Seven officers found guilty of Sindhuratna fire

Seven officers found guilty of Sindhuratna fire

Seven Navy officers have been found guilty of “various acts of omission and commission” leading to the fatal accident on board naval submarine INS Sindhuratna in February, which killed two officers and injured several others.

“The Board of Inquiry (BoI) report in case of INS Sindhuratna has found seven officers culpable of various acts of omission and commission. Disciplinary action against these officers has been initiated at the Western Naval Command headquarters,” Defence Minister Manohar Parrikar told the Rajya Sabha on Tuesday.

Though the names of the officers have not been disclosed, it is learnt that the implicated officials include the commander of submarine operations at the Western Naval Command.
They have been served with show-cause notices to present their version of incidents before the next course of action is decided.

The ill-fated submarine was at high sea—80 km from Mumbai coast—when a fire was reported from the sailor's accommodations.

While seven crew members inhaled the acrid smoke and fell sick, two officers—Lt Cdr Manoranjan Kumar and Lt Cdr Kapish Singh Muwal—choked to death as they locked themselves inside the burning compartment to minimise the damage to the vessel.

Then Navy chief Admiral D K Joshi had subsequently resigned, taking moral responsibility for a series of major and minor accidents aboard naval vessels since August 2013. Eight months after his resignation, Joshi said he was made a scapegoat as the government wanted to pin the blame on someone.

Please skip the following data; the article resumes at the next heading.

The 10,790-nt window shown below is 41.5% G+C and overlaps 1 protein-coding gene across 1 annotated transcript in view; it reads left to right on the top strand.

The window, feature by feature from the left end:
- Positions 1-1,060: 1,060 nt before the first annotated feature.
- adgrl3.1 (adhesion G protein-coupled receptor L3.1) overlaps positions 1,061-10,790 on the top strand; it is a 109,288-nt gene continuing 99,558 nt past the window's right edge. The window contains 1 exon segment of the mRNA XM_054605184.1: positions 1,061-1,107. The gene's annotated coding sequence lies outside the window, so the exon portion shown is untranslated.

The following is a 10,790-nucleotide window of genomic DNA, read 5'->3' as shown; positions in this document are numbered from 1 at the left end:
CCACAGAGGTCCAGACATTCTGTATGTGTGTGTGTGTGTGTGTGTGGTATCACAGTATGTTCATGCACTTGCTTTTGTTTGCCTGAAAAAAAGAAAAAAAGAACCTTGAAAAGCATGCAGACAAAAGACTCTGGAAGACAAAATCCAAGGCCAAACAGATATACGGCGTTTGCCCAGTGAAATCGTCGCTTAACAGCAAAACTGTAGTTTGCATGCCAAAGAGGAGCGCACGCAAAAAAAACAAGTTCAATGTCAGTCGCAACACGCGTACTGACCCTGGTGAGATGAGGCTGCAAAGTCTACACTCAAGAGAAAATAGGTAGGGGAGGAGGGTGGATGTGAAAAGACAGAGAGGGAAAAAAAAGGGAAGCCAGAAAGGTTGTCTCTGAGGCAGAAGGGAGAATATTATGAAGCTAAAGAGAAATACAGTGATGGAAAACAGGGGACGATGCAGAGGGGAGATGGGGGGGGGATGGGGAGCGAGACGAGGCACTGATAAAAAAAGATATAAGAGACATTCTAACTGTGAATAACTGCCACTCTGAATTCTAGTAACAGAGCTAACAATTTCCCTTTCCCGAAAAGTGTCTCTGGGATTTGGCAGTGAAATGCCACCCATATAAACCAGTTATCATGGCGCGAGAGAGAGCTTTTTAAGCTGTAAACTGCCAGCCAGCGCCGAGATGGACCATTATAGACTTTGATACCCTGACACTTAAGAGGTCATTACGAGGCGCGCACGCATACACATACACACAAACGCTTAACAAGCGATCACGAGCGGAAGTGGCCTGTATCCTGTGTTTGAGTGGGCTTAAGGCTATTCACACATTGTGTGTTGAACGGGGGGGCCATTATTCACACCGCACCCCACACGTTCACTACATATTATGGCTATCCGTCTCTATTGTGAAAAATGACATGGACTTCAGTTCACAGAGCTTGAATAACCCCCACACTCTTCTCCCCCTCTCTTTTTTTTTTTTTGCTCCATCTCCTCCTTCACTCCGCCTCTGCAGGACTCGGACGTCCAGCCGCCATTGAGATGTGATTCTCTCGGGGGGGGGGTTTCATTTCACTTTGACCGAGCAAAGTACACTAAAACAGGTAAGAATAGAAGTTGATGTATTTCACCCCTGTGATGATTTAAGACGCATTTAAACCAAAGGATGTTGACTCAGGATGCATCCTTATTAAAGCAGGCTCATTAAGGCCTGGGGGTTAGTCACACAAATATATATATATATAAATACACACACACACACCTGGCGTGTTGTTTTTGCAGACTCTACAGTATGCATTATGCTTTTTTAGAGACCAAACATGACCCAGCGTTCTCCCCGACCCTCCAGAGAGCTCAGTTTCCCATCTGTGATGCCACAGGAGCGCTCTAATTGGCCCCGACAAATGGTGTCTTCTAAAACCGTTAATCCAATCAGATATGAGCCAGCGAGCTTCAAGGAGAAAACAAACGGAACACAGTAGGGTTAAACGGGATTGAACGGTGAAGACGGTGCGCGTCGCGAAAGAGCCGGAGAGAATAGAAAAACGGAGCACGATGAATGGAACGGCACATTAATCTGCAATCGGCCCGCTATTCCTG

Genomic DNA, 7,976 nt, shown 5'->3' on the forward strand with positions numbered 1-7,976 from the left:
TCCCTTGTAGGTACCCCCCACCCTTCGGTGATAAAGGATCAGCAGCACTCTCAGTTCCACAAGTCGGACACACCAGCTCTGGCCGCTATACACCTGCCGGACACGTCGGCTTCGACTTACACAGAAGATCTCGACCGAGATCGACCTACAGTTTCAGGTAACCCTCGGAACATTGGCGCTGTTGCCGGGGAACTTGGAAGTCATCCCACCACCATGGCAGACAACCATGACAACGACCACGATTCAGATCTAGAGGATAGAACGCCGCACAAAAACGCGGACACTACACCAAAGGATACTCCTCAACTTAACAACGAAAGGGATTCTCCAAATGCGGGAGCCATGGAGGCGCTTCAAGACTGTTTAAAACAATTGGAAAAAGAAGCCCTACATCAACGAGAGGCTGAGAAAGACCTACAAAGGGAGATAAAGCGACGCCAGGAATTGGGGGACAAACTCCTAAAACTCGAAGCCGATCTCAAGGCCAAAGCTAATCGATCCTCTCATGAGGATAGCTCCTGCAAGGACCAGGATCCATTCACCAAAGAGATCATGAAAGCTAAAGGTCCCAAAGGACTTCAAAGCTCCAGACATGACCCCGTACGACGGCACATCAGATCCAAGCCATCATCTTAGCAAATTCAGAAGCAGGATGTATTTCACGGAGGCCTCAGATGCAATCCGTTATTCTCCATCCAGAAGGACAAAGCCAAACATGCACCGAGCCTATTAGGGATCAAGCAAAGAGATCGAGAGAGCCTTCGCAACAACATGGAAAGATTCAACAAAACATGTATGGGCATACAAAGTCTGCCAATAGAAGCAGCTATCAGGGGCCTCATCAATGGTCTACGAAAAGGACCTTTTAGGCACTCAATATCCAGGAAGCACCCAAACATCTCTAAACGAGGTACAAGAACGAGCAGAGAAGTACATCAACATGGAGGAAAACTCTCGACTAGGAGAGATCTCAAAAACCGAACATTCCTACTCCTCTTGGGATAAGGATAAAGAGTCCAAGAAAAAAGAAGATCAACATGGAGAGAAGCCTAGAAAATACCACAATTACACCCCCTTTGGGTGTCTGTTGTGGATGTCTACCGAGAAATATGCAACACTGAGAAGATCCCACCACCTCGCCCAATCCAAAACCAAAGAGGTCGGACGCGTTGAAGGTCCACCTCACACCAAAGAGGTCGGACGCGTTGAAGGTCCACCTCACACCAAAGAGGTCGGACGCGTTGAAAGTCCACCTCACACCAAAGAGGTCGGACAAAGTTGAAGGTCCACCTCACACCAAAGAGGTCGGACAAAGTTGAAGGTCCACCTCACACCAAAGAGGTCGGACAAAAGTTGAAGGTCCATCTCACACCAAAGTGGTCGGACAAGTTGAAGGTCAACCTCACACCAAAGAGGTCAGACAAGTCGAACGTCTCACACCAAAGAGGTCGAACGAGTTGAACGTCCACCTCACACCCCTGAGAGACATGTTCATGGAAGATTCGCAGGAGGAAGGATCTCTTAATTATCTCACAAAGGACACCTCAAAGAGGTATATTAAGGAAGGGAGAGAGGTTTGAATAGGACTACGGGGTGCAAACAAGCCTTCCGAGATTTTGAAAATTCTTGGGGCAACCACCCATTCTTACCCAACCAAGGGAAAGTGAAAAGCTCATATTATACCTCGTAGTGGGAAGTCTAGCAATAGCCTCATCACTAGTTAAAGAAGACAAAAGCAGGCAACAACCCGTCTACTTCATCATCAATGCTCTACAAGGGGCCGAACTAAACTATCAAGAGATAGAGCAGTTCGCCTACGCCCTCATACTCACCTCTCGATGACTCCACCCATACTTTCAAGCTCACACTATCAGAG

Commissioned in December 1988, INS Sindhuratna had just come out of refit when the accident took place. The refit, costing upwards of Rs 100 crore, happened between May and December 2013. The refitted submarine completed its task one and was in the middle of task two when the incident occurred.

While kilo-class submarines like INS Sindhuratna have an average life of 30 years, the Navy carried out several refits to increase the ageing vessel's life. The BoI, headed by Rear Admiral Soonil V Bokhare, ruled out battery being the cause of the fire. The battery was taken from another kilo-class submarine—INS Sindhukesari—and almost 40 per cent life of the battery was intact when it was fitted into INS Sindhuratna.
At the time of the accident, the battery had completed about 113 cycles as against its full life of 200 cycles.

On the other submarine accident, involving INS Sindhurakshak, which exploded and sunk, killing everybody on board, Parrikar said examination of the BoI report had not been completed.

DH Newsletter Privacy Policy Get top news in your inbox daily
GET IT
Comments (+)